"Truly, Papa, I thought you'd finished! You know, whenever I interrupted, Papa used to make me sit absolutely still for a quarter of an hour afterward—it's not so long ago he stopped, either!"

Her father laughed, and patted her shoulder, and Susan went on out of hearing. It was only a flash; but she saw the gracious, well-ordered household, the handsome, dignified people, the atmosphere of generations of good breeding and scholarship, as clearly as if she had visited them, and her heart swelled with angry regret and a sickening certainty that all the cleverness in the world could not make up for the youth she had been cheated out of. She thought of the bickering, squabbling family table in Troy and tried to imagine her father teaching Doris and Veronica not to interrupt: her cheeks burned.

In class Sue was often near her; she knew that she was recognized chiefly by the fact that 162 she was Susan Jackson, too. On the first day, when the instructor had called "Miss Jackson" and they had both answered, "Miss Susan Jackson," when they still replied together, and finally "Miss Susan Revere Jackson," when the matter was cleared up, Sue had looked at her with interest, and after the class made some little joking remark. If the other had answered in the same spirit, nobody knows whether this story need have been written. But Susan had heard Cornelia Burt ask: "Is she related at all, Sue?" and heard Sue's answer, "Oh, dear, no! From Troy, I believe."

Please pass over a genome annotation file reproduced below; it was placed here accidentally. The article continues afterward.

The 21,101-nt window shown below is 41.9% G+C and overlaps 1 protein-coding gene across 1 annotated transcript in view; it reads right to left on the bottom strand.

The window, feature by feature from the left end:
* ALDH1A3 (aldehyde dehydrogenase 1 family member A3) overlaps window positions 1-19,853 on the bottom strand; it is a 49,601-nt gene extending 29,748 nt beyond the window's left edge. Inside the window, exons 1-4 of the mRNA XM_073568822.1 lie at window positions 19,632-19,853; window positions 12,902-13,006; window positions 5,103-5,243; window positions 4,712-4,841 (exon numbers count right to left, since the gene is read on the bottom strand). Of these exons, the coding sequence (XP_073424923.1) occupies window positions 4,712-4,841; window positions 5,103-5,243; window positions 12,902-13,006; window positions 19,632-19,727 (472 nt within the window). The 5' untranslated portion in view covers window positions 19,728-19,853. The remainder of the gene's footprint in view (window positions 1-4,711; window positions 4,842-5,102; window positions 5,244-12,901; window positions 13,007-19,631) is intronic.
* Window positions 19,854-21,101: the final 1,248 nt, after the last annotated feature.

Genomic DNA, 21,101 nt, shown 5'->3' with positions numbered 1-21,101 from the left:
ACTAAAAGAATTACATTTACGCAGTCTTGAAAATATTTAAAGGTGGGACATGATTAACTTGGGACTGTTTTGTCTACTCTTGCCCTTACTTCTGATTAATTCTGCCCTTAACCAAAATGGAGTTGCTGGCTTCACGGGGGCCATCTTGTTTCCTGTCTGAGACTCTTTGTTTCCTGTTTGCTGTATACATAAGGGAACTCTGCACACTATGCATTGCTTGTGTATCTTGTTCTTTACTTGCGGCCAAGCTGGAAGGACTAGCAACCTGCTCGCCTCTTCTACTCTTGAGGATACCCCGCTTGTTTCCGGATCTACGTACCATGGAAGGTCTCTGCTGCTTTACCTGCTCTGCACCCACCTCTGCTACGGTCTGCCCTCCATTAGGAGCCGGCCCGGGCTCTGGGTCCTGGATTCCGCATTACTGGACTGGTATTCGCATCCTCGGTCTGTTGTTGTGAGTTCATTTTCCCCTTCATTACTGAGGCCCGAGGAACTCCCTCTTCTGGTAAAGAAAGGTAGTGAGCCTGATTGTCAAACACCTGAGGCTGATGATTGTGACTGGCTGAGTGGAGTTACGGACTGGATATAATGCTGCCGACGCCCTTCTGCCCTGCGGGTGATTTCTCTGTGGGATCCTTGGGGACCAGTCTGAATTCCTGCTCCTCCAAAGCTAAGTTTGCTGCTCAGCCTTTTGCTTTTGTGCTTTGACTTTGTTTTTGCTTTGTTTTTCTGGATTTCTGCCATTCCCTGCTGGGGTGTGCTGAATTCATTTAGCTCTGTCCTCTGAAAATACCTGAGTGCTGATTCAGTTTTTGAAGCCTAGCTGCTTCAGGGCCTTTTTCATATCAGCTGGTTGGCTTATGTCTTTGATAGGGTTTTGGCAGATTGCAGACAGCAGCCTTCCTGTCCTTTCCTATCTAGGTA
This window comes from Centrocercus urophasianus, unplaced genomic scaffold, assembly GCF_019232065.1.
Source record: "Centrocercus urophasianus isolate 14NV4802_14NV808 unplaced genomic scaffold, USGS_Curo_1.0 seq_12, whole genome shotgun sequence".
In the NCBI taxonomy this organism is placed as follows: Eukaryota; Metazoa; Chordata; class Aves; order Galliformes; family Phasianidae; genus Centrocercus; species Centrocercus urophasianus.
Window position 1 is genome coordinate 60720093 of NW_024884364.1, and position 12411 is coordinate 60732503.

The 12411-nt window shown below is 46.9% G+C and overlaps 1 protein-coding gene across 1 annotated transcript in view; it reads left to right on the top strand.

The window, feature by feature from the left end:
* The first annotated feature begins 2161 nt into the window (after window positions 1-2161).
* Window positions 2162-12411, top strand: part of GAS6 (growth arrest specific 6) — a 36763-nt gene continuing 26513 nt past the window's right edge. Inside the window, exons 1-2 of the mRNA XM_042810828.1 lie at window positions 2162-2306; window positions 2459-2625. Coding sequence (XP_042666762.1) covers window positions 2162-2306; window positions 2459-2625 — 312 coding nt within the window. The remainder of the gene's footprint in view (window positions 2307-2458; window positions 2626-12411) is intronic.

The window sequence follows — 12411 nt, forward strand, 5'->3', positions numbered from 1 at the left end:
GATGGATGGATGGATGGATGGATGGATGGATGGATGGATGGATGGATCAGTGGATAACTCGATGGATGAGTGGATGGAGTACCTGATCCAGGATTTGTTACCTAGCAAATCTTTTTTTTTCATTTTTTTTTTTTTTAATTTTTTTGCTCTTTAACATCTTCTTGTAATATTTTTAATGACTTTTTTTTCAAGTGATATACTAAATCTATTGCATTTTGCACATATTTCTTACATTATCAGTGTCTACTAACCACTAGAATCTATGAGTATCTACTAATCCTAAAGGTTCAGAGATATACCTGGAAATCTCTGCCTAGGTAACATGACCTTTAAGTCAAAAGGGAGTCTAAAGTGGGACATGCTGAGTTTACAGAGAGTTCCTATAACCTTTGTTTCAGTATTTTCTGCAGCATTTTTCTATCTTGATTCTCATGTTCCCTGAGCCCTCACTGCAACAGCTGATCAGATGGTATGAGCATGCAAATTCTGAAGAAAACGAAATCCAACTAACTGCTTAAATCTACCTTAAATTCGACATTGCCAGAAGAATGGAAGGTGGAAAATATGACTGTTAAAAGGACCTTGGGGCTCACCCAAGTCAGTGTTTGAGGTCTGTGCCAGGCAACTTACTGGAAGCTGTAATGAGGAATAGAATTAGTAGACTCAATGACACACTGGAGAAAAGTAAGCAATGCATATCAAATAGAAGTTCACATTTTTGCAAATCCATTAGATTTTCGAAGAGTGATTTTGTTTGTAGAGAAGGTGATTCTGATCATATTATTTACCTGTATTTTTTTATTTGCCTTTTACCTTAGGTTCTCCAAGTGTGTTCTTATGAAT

Now Sue meant absolutely nothing but what she said, but her namesake read into the words a scorn that was not there—either in intention or fact. Her heart was sore with a hot, vague jealousy: this girl, no longer there than she, had stepped so easily into a place prepared, apparently, for her; she knew everybody, went everywhere; admired by her own class and made much of by the upper-class girls, she was already well known in the college. She was a part of it all—Susan only watched it. And because of this and because she admired her tremendously and envied her with all the force of a passionate, repressed nature, the poor child answered her little remark 163 with a curtness that was almost insolent, and the manner of an offended duchess. Sue flushed a little, lifted her brows, threw a swift glance at Cornelia, and walked away with her. Susan heard them laughing in the hall, and bit her lip.

She could not know that Sue had described her in a letter to her father as "a queer, haughty thing, but terribly clever. Nobody seems to know her—I imagine she's terribly bored up here. I said some footless thing or other to her the other day, and she turned me down, as Betty says. Did you meet Dr. Twitchell? He was stopping with the Winthrops...."